Executive Board column: Which parts of online learning do we want to keep?
Luckily we’ve been able to meet up on campus again for a few months now after two years of mainly online teaching. Alongside the inconvenience, enforced digitalisation has brought us valuable innovations and smart tools. The question is: what’s going well and what could we do differently? I’d love to hear your answers at the Education Festival on 7 June.
In this column Annetje Ottow, Hester Bijl and Martijn Ridderbos give a peek behind the scenes at the Executive Board of Leiden University. What does their work involve? What gets them enthusiastic? What challenges do they face? Building on a healthy, engaged and learning community begins with sharing what you are up to. This time it’s the turn of Rector Magnificus Hester Bijl.
What appeals to me, for example, is that figuratively speaking the lecture hall has become so much bigger: lecturers can now easily dial in guest speakers and students from all around the world in in-person lectures too. It’s no longer a problem that that one interesting curator or lawyer is in the US or anywhere else for that matter. And lecturers are incorporating more digital tools in their face-to-face lectures and using knowledge clips, quizzes and videos, for instance.
I’ve noticed how different students’ opinions are about digital and in-person teaching. Some are so used to following classes at home that it’s no longer second nature to come to the campus. I see the same with my son, who is also a student. But once he’s there, as he himself admits, he realises how important and stimulating it is to regularly meet the lecturers and other students. He learns more intensively. And I hear the same from many other students and lecturers.
That’s why we’ll be looking together at the ideal mix of in-person and online and a mixture of the two: blended. Blended learning gives you the opportunity to do more outside lectures and to intensify the teaching during contact hours. We’ll be working towards a ‘blended university’ in the coming years. This hybrid form also gives students with disabilities more opportunities to study in a way that suits them.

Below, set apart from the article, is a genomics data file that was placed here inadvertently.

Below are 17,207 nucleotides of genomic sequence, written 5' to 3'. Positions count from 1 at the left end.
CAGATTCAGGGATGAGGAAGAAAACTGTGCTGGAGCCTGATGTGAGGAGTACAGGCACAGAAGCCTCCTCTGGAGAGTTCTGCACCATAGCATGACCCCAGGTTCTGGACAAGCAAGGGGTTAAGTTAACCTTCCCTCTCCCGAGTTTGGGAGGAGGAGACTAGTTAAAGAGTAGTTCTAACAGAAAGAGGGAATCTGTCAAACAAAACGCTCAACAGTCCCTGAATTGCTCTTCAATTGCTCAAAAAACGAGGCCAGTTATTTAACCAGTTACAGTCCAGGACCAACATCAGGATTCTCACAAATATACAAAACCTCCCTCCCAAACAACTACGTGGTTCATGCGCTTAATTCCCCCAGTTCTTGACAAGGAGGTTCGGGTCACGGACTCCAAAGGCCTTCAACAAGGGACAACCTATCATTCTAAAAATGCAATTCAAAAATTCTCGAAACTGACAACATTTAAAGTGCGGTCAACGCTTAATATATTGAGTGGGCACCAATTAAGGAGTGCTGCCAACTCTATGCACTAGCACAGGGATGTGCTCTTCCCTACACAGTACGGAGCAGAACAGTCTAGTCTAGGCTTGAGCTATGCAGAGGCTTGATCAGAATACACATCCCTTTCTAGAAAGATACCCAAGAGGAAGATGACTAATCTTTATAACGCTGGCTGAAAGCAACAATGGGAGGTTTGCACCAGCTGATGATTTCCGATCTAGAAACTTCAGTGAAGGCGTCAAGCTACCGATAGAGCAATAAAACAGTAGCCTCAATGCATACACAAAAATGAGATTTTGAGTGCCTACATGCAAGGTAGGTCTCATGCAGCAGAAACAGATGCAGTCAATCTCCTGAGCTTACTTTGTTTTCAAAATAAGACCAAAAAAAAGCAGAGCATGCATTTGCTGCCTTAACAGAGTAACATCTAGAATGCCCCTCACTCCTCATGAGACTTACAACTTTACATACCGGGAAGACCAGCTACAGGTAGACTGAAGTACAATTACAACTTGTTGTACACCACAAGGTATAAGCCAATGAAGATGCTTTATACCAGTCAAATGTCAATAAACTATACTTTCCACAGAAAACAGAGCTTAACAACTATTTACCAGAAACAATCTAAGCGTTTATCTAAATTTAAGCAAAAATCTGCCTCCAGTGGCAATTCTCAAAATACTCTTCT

‘I hear from many students that they don’t dare raise their hands in a physical lecture hall but that they do dare to type their questions in the chat.’
So let’s share the good and less successful examples with one another. Because there are obviously some drawbacks. Developing partly digital lessons takes more time, especially at the beginning. I saw this myself as a lecturer years ago when I wanted to supplement my lecture with a fantastic interactive tool but struggled with unreliable technology.
Fortunately, each faculty now has a Teaching Support Desk so that lecturers don’t have to reinvent the wheel each time. It’s difficult for lecturers to moderate online questions during a lecture, for example. The Centre for Innovation therefore set up a pool of moderators last year who can help.
As far as I’m concerned, asking questions via the chat is a great example of a successful interactive tool. I hear from many students that they don’t dare raise their hands in a physical lecture hall but that they do dare to type their questions in the chat. What do you think about this as a lecturer or teaching director? I’d love to hear it at the Education Festival. There are in-person and online workshops, so you can also ask your questions via the chat. See you there!
Does this strike a chord or would you like to share any insights or experiences relating to this column? If so, send us an email at firstname.lastname@example.org